Wishmaster contains even more noteworthy tracks, such as one inspired by a Disney show ("FantasMic" ) and another one which is about the victims of the Columbine High School shootings in 1999 ("The Kinslayer" ). The title track, however, is the most noteworthy, drawing its inspiration from both Tolkien and Dragonlance--in fact, the song is about one of Dragonlance's main characters, Raistlin Majere:
(There's also some very funny "misheard lyrics" versions of that song available on YouTube: "Hamster! A dentist! Hard porn, Steven Seagull!" Et cetera.)
After that album, Marco Hietala replaced Sami Vänskä at bass, and Marco's fine power-metal voice also contributed to the band's sound. On their very next album, Century Child (2002), in fact, they covered the title song from Andrew Lloyd Webber's The Phantom of the Opera, with Marco singing the part of the Phantom to Tarja's Christine:
The album also contains some more of their better known tracks, such as "Ever Dream" and "Bless the Child."
It was with their fifth album, Once (2004), that they started to see serious acclaim outside of Finland. One song, "Wish I Had An Angel," was even featured on a film soundtrack, for Alone in the Dark. This album has other great singles such as "Nemo" and "The Siren," tracks that would later go on to be featured in their concerts like "Dark Chest of Wonders," a lengthy track hinting at their full epic potential ("Ghost Love Score" ), and a full-length song in Finnish ("Kuolema Tekee Taiteilijan" - translated, "Death Makes an Artist" ). But the song I would like to feature from the album is Sabrina's favorite...maybe because it speaks to her soul. It's a song about Native Americans and their experiences, and Native American musician John Two-Hawks not only plays cedar flute on the track, he recites a poem, in Lakota, as a coda to the song:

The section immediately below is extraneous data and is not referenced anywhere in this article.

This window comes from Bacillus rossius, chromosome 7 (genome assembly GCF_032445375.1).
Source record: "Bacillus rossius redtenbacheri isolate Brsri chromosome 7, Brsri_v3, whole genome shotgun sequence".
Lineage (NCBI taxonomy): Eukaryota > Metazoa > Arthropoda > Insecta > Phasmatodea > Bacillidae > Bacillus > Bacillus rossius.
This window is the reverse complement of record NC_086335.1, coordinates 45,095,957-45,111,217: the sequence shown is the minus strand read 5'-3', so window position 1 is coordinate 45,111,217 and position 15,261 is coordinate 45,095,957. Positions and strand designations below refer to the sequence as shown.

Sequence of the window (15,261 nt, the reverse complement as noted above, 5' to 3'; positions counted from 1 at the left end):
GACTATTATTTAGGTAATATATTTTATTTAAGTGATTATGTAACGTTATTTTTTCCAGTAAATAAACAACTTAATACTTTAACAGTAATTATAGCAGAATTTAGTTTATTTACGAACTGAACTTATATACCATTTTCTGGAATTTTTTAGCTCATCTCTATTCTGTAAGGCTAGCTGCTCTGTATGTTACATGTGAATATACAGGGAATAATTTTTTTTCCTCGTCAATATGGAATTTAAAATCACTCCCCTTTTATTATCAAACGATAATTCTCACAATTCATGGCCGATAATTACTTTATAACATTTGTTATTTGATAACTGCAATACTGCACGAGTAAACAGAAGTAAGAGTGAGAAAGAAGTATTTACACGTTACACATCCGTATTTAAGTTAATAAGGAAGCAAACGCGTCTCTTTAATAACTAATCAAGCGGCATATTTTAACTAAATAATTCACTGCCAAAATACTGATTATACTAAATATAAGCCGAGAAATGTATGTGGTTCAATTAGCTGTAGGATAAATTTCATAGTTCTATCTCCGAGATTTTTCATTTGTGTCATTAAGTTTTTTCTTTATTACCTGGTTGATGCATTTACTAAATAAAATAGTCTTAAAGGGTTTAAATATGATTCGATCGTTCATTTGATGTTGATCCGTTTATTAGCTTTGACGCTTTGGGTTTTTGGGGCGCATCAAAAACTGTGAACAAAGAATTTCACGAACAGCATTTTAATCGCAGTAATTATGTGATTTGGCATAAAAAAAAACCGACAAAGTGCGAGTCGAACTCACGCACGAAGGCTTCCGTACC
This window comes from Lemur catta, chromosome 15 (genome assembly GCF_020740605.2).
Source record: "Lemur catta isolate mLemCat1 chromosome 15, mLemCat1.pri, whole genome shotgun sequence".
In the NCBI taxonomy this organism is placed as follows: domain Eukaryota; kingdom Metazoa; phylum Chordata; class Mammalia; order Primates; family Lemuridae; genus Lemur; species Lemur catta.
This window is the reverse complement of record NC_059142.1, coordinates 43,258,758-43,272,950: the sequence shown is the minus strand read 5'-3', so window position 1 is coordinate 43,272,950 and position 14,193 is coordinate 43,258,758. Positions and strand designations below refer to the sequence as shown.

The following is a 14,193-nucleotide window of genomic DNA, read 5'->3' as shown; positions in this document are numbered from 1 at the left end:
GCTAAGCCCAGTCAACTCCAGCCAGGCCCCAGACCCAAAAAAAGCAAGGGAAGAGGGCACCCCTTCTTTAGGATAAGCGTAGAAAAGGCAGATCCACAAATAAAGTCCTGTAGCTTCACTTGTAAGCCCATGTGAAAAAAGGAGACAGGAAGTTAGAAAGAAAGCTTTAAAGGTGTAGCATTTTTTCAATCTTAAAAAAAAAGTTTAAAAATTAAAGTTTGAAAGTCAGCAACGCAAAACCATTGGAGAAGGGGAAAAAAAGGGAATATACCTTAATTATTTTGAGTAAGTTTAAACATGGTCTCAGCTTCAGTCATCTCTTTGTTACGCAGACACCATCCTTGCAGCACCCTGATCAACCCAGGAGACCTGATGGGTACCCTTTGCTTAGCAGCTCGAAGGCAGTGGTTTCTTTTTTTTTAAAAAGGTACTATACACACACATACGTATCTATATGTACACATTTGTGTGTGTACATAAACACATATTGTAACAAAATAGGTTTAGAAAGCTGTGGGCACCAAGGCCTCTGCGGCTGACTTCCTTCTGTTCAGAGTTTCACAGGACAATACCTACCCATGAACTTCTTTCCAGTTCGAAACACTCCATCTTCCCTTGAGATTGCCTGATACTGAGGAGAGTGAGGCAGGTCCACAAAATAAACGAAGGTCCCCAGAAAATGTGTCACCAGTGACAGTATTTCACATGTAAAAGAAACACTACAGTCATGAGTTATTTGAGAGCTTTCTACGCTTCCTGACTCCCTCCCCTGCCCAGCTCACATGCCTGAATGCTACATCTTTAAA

It was after this album, and the tour associated with it (the live album and DVD of which is called, fittingly, End of an Era), that Nightwish acrimoniously split with Tarja. The reasons behind this are complex, and involve Tarja's husband, Argentine businessman Marcelo Cabuli, pushing her towards more commercial interests. To replace her, Nightwish brought in Swedish vocalist Anette Olzon, in a move which has caused something of a break in their fanbase. Even today, you can see posts of "Anette sucks, bring back Tarja!" attached to most YouTube videos of the band, as well as reply posts of "Dude, Tarja got fired, Anette is good, get over it!" Anette isn't the operatic singer Tarja is, but brings a lot of "soul" to her performances, even of the older songs that you'd think she couldn't do justice to. (Having seen her sing these songs live, at the Ogden Theater in 2008, I can attest to the quality of her performance!) And, of course, since then, Tuomas has written music to her vocal range...and in which, it could be argued, Tarja's performance might have been too "over the top."